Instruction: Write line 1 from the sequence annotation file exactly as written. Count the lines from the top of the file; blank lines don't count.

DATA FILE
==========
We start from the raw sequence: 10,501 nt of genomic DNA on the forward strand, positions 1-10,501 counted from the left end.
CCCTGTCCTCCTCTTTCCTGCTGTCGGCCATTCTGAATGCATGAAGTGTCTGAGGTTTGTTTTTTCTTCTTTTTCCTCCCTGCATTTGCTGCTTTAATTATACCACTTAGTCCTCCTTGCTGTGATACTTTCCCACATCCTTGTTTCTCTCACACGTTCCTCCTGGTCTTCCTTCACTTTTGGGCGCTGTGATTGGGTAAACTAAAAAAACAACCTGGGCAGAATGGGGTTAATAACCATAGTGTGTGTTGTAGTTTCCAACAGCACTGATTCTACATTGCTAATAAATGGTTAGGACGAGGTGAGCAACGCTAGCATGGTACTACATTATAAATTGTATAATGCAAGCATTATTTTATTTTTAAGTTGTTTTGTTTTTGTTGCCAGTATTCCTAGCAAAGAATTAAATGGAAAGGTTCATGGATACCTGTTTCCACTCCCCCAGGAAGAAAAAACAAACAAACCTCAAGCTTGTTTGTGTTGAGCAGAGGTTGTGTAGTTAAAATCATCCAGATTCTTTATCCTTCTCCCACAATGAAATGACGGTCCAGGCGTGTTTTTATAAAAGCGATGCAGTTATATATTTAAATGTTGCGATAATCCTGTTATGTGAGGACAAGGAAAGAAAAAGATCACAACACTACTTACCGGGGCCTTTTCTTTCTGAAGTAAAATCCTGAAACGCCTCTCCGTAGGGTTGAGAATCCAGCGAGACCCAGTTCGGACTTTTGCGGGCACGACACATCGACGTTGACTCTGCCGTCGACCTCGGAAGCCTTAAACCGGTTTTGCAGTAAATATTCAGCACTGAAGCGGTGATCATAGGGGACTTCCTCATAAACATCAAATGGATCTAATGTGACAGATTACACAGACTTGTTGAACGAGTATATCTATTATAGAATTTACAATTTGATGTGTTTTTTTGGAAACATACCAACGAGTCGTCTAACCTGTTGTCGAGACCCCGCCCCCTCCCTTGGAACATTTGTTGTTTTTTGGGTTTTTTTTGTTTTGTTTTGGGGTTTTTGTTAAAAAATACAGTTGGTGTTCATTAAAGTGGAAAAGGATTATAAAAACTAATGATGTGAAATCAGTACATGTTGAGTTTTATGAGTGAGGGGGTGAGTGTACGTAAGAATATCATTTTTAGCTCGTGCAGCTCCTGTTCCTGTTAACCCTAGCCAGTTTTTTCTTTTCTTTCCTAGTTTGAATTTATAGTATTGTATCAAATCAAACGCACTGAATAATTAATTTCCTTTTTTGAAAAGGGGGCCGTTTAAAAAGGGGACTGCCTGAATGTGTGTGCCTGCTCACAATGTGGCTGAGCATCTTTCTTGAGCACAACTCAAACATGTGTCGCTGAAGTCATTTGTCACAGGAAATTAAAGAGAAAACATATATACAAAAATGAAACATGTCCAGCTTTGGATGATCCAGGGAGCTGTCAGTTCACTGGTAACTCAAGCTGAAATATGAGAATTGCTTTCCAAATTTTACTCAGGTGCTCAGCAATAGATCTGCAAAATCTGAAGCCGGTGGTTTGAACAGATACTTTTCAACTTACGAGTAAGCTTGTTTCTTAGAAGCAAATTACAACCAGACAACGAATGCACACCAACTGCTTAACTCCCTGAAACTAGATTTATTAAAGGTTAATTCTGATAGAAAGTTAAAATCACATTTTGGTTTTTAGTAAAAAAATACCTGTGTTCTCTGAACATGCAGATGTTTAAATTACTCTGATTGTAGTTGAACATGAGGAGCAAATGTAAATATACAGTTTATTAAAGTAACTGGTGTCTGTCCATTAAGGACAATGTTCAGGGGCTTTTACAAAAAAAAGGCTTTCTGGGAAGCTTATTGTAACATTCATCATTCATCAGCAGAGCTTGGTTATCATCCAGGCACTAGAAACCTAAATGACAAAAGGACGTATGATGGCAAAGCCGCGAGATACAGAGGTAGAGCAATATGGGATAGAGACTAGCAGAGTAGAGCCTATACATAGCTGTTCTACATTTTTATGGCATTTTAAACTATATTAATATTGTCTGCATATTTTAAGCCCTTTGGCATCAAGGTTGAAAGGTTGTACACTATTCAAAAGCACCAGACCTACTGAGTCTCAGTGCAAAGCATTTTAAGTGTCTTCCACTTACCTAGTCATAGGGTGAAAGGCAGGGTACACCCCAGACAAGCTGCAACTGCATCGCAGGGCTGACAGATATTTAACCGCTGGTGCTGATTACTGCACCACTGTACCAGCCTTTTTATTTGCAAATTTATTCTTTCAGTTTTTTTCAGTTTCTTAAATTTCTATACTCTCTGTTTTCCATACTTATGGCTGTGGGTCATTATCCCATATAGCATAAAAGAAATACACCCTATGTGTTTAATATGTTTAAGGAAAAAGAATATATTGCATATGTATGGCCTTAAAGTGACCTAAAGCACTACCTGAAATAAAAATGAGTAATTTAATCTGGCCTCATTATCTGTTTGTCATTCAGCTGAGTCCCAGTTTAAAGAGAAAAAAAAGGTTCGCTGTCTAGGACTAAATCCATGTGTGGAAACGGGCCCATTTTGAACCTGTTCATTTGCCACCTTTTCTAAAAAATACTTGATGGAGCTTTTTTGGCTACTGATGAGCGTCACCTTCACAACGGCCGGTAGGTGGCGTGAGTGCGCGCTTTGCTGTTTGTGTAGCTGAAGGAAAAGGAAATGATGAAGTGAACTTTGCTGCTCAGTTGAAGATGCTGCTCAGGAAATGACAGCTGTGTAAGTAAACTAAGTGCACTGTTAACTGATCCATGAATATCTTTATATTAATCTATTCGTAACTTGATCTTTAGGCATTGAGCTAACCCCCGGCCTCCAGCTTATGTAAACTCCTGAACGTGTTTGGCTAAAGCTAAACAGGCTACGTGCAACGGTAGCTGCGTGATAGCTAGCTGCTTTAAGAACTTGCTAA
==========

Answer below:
We start from the raw sequence: 10,501 nt of genomic DNA on the forward strand, positions 1-10,501 counted from the left end.